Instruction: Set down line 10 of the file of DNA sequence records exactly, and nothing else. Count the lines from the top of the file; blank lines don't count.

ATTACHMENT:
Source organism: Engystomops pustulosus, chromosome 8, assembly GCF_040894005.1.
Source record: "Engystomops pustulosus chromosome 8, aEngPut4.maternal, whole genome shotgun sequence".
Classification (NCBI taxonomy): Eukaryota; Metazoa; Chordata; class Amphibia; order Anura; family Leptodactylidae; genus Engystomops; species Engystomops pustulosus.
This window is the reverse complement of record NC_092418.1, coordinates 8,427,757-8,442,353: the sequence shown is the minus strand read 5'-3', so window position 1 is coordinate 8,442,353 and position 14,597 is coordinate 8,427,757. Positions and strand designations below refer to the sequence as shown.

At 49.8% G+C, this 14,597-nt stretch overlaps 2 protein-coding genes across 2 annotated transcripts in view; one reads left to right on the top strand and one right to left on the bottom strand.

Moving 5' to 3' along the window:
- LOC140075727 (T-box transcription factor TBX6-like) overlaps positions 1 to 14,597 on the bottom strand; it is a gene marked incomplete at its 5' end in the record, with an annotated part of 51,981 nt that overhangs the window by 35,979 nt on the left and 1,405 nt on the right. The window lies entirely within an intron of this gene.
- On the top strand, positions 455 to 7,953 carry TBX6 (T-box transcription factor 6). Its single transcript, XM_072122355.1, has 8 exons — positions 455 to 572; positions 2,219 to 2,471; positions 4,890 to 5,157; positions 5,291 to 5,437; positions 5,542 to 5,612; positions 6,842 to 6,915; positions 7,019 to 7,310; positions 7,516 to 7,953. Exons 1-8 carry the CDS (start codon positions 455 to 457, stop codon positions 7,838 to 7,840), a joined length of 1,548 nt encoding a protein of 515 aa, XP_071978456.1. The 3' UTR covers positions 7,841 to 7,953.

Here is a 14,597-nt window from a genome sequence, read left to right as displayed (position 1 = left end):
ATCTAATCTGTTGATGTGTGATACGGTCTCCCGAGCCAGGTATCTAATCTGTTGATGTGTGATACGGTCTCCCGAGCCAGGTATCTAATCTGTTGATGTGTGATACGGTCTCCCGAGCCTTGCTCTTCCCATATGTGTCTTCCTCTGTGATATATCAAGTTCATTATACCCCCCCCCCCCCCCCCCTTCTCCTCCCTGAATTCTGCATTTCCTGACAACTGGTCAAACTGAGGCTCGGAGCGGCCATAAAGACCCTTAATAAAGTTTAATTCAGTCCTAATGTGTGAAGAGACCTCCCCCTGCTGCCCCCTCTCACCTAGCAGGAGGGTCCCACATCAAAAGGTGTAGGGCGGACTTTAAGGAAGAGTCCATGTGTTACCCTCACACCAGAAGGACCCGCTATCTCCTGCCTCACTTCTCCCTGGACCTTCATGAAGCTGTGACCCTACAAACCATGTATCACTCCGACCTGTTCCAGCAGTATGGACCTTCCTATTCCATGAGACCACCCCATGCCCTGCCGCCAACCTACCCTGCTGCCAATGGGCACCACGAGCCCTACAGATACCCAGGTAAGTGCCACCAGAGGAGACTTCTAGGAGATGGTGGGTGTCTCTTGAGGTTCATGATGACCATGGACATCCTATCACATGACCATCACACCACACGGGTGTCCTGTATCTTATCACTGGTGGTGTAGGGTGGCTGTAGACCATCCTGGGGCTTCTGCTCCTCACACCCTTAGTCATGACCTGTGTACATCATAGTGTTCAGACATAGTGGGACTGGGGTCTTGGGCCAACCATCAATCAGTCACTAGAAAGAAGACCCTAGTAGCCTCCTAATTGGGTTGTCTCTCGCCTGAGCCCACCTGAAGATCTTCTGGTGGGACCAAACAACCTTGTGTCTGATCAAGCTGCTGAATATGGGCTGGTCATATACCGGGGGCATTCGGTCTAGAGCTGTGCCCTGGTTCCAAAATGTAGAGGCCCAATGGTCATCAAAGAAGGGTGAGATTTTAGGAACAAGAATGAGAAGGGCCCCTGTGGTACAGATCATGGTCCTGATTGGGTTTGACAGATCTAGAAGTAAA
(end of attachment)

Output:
ATCTAATCTGTTGATGTGTGATACGGTCTCCCGAGCCAGGTATCTAATCTGTTGATGTGTGATACGGTCTCCCGAGCCAGGTATCTAATCTGTTGATGTGTGATACGGTCTCCCGAGCCTTGCTCTTCCCATATGTGTCTTCCTCTGTGATATATCAAGTTCATTATACCCCCCCCCCCCCCCCCCTTCTCCTCCCTGAATTCTGCATTTCCTGACAACTGGTCAAACTGAGGCTCGGAGCGGCCATAAAGACCCTTAATAAAGTTTAATTCAGTCCTAATGTGTGAAGAGACCTCCCCCTGCTGCCCCCTCTCACCTAGCAGGAGGGTCCCACATCAAAAGGTGTAGGGCGGACTTTAAGGAAGAGTCCATGTGTTACCCTCACACCAGAAGGACCCGCTATCTCCTGCCTCACTTCTCCCTGGACCTTCATGAAGCTGTGACCCTACAAACCATGTATCACTCCGACCTGTTCCAGCAGTATGGACCTTCCTATTCCATGAGACCACCCCATGCCCTGCCGCCAACCTACCCTGCTGCCAATGGGCACCACGAGCCCTACAGATACCCAGGTAAGTGCCACCAGAGGAGACTTCTAGGAGATGGTGGGTGTCTCTTGAGGTTCATGATGACCATGGACATCCTATCACATGACCATCACACCACACGGGTGTCCTGTATCTTATCACTGGTGGTGTAGGGTGGCTGTAGACCATCCTGGGGCTTCTGCTCCTCACACCCTTAGTCATGACCTGTGTACATCATAGTGTTCAGACATAGTGGGACTGGGGTCTTGGGCCAACCATCAATCAGTCACTAGAAAGAAGACCCTAGTAGCCTCCTAATTGGGTTGTCTCTCGCCTGAGCCCACCTGAAGATCTTCTGGTGGGACCAAACAACCTTGTGTCTGATCAAGCTGCTGAATATGGGCTGGTCATATACCGGGGGCATTCGGTCTAGAGCTGTGCCCTGGTTCCAAAATGTAGAGGCCCAATGGTCATCAAAGAAGGGTGAGATTTTAGGAACAAGAATGAGAAGGGCCCCTGTGGTACAGATCATGGTCCTGATTGGGTTTGACAGATCTAGAAGTAAA